This challenging modern ballet finds moments of transient beauty amidst the dross and angst of domestic conflict.
The intimate space of the Byron Theatre puts the dancers and the musicians up close and personal with the audience. In your face, it is. In your mind, it gets.
The love of a housebound separated mother (Janette Mulligan) for her children (Rachael Walsh and Melissa Tattam) wanting to leave the nest is a force of nature akin to storm and tempest.
A home is set on stage by a simple plan of white tape on the floor. A single doorframe seems to be held in place by blu-tack. When this work was performed earlier this year at the Brisbane Powerhouse it had more elaborate lighting but the Byron simplicity works just fine.
Gareth Belling’s choreography tells a story of strict control, alienation and rapprochement. At least that is what your reviewer guesses for the program notes are cryptic. Some modern choreographers are reluctant to tell the story in the medium of words lest the fertile kinetic imagination of the audience be fettered. On the other hand, some of us mug punters like to know the yarn behind the movement.
In program notes with Collusion director and violin player, Benjamin Greaves, Belling expresses it in these terms: Glimpses of beauty always exist between those re-constructing their lives amid turmoil, anguish and loss. Without an understanding of suffering, the value of love, ecstasy and companionship too often goes unnoticed. Transient Beauty explores conflict, sorrow and finally the unison of experience. We all deep down understand the transience of one anotherÕs emotions. It really is beautiful.
Belling has the good fortune to have secured the services of the Queensland Ballet’s outstanding prima ballerina, Rachael Walsh, for this production. She displays not only technical virtuosity but also emotional subtlety and range an extraordinary dancer and actor in one. Belling is a lucky man to have both Walsh and Mulligan in his array of dancers.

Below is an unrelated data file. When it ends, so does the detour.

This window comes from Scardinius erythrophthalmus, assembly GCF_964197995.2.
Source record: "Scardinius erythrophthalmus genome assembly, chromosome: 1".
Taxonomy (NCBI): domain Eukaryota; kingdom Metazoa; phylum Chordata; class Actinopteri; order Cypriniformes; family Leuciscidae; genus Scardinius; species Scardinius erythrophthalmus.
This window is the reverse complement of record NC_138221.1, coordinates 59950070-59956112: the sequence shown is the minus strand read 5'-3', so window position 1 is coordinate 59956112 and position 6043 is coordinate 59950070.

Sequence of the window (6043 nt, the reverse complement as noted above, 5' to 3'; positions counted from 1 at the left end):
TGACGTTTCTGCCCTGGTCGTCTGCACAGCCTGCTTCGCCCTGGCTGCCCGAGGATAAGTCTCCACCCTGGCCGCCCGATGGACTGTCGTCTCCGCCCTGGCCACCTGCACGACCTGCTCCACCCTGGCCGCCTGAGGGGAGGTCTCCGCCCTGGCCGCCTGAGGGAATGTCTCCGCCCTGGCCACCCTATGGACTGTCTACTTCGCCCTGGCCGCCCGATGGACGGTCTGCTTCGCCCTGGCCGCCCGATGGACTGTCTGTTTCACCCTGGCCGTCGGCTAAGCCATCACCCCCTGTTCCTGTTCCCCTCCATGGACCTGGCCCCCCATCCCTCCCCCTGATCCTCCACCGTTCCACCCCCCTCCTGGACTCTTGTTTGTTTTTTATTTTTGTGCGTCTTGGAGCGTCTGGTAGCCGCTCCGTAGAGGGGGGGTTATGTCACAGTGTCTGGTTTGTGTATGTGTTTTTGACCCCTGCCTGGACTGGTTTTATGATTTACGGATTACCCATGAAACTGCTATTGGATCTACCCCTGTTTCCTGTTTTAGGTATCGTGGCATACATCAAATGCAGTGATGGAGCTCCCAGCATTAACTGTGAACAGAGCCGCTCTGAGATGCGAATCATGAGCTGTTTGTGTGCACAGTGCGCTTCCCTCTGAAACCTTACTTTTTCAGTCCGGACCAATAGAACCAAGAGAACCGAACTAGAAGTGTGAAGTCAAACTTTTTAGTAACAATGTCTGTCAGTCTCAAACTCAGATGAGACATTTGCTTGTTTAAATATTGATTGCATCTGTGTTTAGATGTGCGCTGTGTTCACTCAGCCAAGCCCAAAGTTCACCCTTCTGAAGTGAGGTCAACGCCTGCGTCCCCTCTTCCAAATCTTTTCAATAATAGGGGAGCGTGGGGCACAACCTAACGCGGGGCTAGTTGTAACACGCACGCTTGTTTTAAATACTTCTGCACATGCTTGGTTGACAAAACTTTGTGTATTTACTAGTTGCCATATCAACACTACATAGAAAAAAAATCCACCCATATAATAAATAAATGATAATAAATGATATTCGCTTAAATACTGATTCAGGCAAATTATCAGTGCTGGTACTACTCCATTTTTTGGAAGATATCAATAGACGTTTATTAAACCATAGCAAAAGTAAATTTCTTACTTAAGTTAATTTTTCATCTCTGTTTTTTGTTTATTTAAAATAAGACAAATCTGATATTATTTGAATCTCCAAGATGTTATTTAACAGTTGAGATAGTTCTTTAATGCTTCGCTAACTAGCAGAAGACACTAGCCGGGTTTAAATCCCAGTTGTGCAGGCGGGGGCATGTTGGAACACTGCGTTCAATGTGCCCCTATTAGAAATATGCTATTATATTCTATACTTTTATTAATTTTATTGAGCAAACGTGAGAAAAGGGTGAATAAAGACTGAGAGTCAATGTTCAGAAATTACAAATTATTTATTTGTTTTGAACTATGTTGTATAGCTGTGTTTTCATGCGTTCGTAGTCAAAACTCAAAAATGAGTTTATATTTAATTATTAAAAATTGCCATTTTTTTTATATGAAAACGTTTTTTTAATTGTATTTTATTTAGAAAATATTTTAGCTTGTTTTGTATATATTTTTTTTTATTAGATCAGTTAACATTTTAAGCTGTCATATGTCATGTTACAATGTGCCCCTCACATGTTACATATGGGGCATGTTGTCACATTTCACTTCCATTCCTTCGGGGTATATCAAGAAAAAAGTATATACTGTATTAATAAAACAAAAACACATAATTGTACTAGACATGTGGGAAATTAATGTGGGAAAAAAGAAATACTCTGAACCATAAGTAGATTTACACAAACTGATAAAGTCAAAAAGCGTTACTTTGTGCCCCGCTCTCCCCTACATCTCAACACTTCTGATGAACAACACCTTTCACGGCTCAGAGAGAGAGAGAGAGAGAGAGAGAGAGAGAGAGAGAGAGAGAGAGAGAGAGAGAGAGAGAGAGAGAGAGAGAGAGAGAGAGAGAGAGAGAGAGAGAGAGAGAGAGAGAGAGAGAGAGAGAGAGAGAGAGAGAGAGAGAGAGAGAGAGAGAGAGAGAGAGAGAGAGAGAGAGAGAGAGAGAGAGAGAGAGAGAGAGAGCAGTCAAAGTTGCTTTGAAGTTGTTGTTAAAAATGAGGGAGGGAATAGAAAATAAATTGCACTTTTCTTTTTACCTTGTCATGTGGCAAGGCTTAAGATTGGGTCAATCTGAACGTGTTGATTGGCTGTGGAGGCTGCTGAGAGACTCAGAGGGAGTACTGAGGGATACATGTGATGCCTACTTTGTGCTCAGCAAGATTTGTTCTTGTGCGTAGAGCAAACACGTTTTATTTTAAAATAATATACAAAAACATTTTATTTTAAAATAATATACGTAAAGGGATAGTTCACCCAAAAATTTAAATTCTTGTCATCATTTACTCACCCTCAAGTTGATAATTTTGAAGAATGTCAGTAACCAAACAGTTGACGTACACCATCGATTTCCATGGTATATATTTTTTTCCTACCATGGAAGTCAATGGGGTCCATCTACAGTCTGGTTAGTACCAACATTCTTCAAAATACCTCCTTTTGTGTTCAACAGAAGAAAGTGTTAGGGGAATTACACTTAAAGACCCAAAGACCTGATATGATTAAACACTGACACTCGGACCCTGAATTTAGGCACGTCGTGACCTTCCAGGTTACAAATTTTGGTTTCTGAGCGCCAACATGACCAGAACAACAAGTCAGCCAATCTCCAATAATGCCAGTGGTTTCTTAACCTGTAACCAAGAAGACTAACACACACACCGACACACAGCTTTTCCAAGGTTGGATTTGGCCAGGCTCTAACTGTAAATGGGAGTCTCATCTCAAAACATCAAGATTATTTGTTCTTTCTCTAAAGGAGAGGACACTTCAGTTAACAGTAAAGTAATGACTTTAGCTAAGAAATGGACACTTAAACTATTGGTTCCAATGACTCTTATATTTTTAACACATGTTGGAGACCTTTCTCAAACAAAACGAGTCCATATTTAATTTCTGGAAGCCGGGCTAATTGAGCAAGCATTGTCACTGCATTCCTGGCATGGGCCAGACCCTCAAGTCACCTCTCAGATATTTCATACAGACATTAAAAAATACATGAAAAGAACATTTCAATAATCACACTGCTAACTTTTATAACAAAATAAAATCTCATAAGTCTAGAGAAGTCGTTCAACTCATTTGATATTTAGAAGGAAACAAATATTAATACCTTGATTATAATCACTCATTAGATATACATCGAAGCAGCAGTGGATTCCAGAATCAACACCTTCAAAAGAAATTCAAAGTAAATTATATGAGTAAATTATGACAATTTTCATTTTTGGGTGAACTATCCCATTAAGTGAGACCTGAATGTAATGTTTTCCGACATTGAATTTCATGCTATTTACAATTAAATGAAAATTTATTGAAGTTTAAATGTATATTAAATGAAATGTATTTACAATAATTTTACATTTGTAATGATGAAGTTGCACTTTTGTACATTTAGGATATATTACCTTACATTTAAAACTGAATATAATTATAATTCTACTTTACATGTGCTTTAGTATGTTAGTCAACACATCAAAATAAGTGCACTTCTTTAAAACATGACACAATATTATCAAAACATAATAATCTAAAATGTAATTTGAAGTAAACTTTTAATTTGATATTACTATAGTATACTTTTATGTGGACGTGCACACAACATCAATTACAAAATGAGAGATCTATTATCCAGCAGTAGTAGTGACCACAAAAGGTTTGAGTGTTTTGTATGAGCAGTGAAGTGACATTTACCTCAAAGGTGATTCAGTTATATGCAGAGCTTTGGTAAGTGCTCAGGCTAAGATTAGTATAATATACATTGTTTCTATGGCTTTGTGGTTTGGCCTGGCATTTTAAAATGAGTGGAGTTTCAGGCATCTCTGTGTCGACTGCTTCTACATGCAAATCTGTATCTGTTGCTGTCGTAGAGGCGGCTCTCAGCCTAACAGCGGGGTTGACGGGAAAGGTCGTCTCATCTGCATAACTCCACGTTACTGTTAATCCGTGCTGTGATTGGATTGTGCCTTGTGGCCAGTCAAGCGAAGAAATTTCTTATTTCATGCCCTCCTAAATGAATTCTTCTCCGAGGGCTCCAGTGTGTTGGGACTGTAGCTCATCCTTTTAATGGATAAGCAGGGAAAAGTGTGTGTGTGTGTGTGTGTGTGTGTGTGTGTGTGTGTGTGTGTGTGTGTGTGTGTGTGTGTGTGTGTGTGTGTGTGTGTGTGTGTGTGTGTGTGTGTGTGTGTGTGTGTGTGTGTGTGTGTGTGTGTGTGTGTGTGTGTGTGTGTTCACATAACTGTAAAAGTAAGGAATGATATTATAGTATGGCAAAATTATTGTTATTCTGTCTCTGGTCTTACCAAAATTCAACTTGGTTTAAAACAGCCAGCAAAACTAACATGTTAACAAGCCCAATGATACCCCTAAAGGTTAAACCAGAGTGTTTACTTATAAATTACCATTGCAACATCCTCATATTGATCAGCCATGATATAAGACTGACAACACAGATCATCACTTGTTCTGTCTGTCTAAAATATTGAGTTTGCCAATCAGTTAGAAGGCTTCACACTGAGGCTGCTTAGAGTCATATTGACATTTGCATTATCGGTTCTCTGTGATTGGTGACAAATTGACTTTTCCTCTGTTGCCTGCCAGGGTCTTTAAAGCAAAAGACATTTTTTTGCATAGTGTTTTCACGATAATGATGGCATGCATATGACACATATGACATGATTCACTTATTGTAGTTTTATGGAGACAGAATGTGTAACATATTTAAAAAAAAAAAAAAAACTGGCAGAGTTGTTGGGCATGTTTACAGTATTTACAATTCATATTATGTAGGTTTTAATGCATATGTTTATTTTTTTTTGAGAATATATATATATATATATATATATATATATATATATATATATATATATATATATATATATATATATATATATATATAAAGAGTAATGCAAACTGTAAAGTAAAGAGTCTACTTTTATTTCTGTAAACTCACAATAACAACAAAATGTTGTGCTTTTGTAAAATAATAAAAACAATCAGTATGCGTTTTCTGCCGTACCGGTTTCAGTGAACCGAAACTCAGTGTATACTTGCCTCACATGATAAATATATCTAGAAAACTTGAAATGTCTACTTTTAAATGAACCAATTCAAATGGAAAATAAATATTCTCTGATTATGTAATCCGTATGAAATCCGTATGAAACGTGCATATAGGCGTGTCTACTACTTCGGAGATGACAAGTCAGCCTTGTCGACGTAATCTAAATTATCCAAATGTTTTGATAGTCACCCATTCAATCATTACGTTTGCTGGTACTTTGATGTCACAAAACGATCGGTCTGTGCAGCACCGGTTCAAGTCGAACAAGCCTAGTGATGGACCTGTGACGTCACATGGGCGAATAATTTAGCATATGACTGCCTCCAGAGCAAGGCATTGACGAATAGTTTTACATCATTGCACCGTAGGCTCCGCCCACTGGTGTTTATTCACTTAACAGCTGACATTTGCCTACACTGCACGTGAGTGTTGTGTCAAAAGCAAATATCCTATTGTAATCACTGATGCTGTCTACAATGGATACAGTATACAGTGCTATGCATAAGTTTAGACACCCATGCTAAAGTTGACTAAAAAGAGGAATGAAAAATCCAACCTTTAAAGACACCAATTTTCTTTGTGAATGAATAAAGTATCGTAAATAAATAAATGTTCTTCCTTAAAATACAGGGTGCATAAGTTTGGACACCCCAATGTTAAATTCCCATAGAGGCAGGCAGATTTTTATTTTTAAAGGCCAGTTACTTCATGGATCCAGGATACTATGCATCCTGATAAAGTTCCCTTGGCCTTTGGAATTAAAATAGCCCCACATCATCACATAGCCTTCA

Walsh dances beautifully with her “mother”, Janette Mulligan, former senior principal of the English National Ballet just as a cello sweeps in to enrich the spare tones of the piano keyboard. There is something austere about their interaction strained with tension, yet hinting at a larger dimension. Walsh has an uncanny ability to express the constrained discipline within the house as well as the abashing fear of freedom beyond it. She interacts on a park bench outside with the separated father/voice of experience (Gareth Belling) in a way which bridges the gap between estranged members of the family.
Melissa Tattam (the younger daughter) impresses with vigour and feeling but perhaps without the emotional depth demonstrated by the more experienced Walsh and Mulligan. She embodies the raw energy of youth.
Composer and musical director Susan Hawkings has created an engaging soundscape for this modern drama. The five musicians (piano, violin, cello, clarinet and percussion) perform barefoot with occasional interactions such as between the violin player, Benjamin Greaves, and the dancer/choreographer, Gareth Bellings. This interplay is novel but limited. It has the germ of a good idea without fully blossoming.
Similarly the choreography provides a good deal of angst with but a modicum of dramatic relief. Perhaps life does not fit into the ready framework of theatrical catharsis but more light and shade would give greater texture to this work.
It is exciting to see the creation of new dance and music. Choreographer Gareth Belling and composer Susan Hawkings are to be commended for having delivered a work which expresses the human condition in unexpected and enlarging ways. Cultural life would atrophy without such fearless explorations of the boundaries of loneliness, family life and affection.
This ambitious work sparkles with the bedazzling genius of Rachael Walsh and Janette Mulligan. They transport the audience for a moment into an ethereal beauty hidden inside even the most dysfunctional of relationships.
Choreographer: Gareth Belling
Composer: Susan Hawkings
Music performed by Collusion
Production designer: Anthony Spinaze
Lighting designer: Ben Hughes